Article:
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Alternative Energy

Last Updated Projects in Alternative Energy

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910431 State’s Progress on 5 Million Zero Emission Vehicles (ZEV) by 2030 Active Global Sacramento, CA, USA Sacramento Sacramento County CA US As part of the AB 32 climate change program, Executive Order B-48-18 administratively created a goal of 5 million zero-emission vehicles (ZEVs) on California roads by 2030. This action expands on the prior Executive Order B-16- 2012, which set a goal of 1.5 million by 2025, with a sub-goal that their market share is expanding at that point. While these goals were set administratively, they are embodied in the state’s climate change strategies, and both public and utility ratepayer funds are being used to create the refueling infrastructure required for these motorists.

Rather than only true ZEVs, the numbers in the Executive Order and previous interpretations by the agencies indicate the goal is to be achieved by both BEVs that run only on electricity and combustion PHEVs that run on both electricity and motor fuels. Consequently, only a portion of the vehicles being counted to meet the zero emission goal—roughly half based on current sales volumes—will in fact produce zero emissions when driven. Additionally, FCEVs (fuel cell electric vehicles) also would count towards the ZEV total, but CNCDA data show total market share for these vehicles to date at around 0.1%. 
Using this more flexible interpretation that includes both true ZEVs and combustion PHEVs, total PEV sales since 2009 account for 11.9% of the 2030 goal. True ZEV sales, however, account for only 6.7%.

In addition to the distortion that comes from including combustion vehicles in the ZEV total, the Executive Orders also refer to ZEVs on California roads while the agency accountings rely on sales as the measure of progress. Using prior Energy Commission reviews to account for ZEVs no longer on the roads as a result of accidents, moves out of state, and other factors that over time remove vehicles from the active fleet, the actual progress rate consistent with the Executive Order language of “vehicles on California’s roads” would be 11.0% rather than the 11.9% shown in the chart below.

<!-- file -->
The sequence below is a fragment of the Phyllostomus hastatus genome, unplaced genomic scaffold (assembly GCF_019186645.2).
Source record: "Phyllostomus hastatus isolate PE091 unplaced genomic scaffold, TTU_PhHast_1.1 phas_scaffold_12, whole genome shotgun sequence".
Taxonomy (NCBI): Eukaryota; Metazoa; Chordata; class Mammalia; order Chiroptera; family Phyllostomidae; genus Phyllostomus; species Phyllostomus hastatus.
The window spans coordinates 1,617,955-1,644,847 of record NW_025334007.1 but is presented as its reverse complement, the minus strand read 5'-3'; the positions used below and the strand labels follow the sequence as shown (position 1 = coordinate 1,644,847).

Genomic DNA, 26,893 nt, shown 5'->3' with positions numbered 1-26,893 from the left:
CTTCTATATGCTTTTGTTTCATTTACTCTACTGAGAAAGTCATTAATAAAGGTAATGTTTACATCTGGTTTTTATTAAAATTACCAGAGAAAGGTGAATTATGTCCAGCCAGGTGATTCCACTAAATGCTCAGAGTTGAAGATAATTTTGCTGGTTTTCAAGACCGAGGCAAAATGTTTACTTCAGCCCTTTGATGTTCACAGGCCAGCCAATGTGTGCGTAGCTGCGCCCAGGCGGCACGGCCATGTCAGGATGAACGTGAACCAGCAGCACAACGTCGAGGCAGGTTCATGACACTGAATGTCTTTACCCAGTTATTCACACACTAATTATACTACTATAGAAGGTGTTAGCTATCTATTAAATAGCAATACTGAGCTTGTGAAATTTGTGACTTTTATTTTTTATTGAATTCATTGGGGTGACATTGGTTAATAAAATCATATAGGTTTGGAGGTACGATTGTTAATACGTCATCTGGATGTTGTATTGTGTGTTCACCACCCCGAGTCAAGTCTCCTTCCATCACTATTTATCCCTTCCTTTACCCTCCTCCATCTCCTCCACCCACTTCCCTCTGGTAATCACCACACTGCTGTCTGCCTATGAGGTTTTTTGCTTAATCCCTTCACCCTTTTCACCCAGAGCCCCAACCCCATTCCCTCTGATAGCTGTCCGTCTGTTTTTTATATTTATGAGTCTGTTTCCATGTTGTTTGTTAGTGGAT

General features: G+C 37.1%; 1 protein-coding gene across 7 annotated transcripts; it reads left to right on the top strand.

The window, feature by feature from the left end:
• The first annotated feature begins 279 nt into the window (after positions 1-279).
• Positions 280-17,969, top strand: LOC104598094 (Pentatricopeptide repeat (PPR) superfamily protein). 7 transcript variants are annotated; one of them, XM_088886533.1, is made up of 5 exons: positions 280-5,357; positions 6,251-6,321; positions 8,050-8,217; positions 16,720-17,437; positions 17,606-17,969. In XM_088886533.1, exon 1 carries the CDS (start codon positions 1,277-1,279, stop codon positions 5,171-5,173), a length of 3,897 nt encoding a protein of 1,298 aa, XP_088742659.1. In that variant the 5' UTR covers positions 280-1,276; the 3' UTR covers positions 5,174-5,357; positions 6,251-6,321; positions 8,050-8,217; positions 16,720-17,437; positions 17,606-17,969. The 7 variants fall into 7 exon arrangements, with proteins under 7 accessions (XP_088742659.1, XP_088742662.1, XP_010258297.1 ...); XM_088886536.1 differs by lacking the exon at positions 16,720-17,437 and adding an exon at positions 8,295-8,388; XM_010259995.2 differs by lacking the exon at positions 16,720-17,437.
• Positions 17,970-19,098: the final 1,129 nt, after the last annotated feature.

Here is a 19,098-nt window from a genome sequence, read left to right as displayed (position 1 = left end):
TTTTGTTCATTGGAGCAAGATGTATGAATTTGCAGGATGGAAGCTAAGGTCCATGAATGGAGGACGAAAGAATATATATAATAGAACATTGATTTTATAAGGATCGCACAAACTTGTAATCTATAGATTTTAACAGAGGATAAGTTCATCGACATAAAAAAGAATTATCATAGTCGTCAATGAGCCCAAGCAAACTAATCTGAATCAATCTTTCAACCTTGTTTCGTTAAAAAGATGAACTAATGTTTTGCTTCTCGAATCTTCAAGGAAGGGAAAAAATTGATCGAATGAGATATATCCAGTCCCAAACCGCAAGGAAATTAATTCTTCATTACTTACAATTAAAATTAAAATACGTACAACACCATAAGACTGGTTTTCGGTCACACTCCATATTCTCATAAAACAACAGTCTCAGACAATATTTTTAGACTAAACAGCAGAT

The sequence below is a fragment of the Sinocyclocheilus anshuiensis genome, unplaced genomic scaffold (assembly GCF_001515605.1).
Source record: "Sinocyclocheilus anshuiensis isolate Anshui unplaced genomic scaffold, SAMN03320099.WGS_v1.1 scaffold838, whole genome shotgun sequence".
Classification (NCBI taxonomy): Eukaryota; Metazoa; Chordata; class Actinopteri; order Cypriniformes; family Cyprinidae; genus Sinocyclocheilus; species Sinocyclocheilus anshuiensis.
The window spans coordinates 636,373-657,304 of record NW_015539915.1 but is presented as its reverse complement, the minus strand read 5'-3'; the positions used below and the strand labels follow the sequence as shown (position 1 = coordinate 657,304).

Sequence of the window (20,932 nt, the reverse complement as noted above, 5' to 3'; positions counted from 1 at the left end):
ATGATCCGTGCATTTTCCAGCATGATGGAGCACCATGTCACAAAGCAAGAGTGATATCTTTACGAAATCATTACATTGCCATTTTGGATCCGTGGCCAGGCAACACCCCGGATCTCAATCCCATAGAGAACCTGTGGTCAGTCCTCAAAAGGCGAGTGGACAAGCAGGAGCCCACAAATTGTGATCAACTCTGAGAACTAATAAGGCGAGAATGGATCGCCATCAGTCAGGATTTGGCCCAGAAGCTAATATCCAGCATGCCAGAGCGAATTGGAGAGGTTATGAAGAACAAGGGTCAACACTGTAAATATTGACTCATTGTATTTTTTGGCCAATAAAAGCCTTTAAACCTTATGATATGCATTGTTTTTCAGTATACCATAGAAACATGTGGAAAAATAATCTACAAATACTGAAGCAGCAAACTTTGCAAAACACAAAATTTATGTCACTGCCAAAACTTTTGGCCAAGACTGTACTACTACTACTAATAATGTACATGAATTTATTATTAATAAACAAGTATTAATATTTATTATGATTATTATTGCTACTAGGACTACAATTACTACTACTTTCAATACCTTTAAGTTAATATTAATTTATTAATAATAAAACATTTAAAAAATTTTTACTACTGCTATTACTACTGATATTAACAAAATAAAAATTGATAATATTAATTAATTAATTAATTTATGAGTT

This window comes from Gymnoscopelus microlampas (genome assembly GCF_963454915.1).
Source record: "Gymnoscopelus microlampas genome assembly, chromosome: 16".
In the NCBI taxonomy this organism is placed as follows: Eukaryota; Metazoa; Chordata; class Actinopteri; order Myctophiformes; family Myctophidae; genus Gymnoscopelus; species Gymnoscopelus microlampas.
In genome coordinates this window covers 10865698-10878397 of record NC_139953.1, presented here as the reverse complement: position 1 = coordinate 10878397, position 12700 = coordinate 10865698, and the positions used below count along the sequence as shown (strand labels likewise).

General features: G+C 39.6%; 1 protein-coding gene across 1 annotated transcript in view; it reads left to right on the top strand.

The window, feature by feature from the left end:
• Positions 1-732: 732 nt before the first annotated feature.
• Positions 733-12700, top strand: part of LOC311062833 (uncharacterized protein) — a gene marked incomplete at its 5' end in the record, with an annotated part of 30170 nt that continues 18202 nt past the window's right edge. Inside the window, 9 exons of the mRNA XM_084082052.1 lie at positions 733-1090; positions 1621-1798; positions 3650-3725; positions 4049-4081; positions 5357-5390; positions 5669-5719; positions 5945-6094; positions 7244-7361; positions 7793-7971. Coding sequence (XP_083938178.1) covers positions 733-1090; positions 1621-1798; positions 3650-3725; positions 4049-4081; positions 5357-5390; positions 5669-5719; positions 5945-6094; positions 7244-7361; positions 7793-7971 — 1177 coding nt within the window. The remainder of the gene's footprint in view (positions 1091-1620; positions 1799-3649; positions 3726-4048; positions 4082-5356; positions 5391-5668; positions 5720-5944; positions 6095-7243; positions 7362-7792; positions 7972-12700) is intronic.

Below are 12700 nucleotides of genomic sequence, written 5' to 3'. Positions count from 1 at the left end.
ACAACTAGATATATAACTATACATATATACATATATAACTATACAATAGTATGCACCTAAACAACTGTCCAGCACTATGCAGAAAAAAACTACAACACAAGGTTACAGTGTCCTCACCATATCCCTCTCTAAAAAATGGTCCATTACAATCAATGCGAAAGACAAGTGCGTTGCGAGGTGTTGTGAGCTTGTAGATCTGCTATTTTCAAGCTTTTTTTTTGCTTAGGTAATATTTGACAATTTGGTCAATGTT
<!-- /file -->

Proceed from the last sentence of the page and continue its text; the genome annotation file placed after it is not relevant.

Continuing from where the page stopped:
0000-00-00 00:00:00 0000-00-00 00:00:00 2019-11-05 23:48:31 no 0 320678 Proj:989409 100 60010,500 51168,546 2019-11-06 04:17:37 38.5815719 No -121.4943996 Yes 950264 no Project banner 910431.jpg 0 97 7074449
158207 Who's Stealing Los Angelenos Water Supply? ,Fictional Active Local Los Angeles, CA, USA Los Angeles Los Angeles County CA US Since 1913, the Owens River had been diverted to Los Angeles, causing the ruin of the valley's economy. By the 1920s, so much water was diverted from the Owens Valley that agriculture became difficult. This led to the farmers trying to destroy the aqueduct in 1924. Los Angeles prevailed and kept the water flowing. By 1926, Owens Lake at the bottom of Owens Valley was completely dry due to water diversion 0000-00-00 00:00:00 0000-00-00 00:00:00 whiterabbit331 2018-05-17 10:13:35 no 0 314932 Proj:267981 100 60017,15611 51184,51185,51195 2018-10-04 04:51:09 34.0522342 No -118.2436849 Yes 565110 no Project banner 158207.jpg 0 0 0
13140 Stop CA's Unfair Solar Tax on Low-Income Housing Active State Sacramento, CA, USA Sacramento Sacramento County CA US Requiring solar panels on all new housing is a highly inefficient way to expand solar energy. University of California, Berkeley economist Severin Borenstein told the commission that he and the vast majority of energy economists "believe that residential rooftop solar is a much more expensive way to move towards renewable energy than larger solar and wind installations."

No kidding. The National Renewable Energy Laboratory figures that on a kilowatt-hour basis, electricity from home solar panels costs 2 1/2 times more than electricity from large solar facilities operated by utilities.

The California approach brings to mind Mao Zedong's call in the 1950s for Chinese peasants to build steel furnaces in their backyards. Many vital tasks are done best on a huge scale, and generating electricity is one of them.

Another drawback is that it will aggravate the state's most notorious problem—astronomical housing costs. The median home price is now $524,000, in large part because of regulations that make every attem

0000-00-00 00:00:00 0000-00-00 00:00:00 Justin Hartfield 2018-05-14 17:14:33 no 0 314677 Proj:349043 100 60010 51168 2018-06-08 11:53:06 36.778261 No -119.4179324 Yes 358852 no Project banner 13140.jpg 0 0 0

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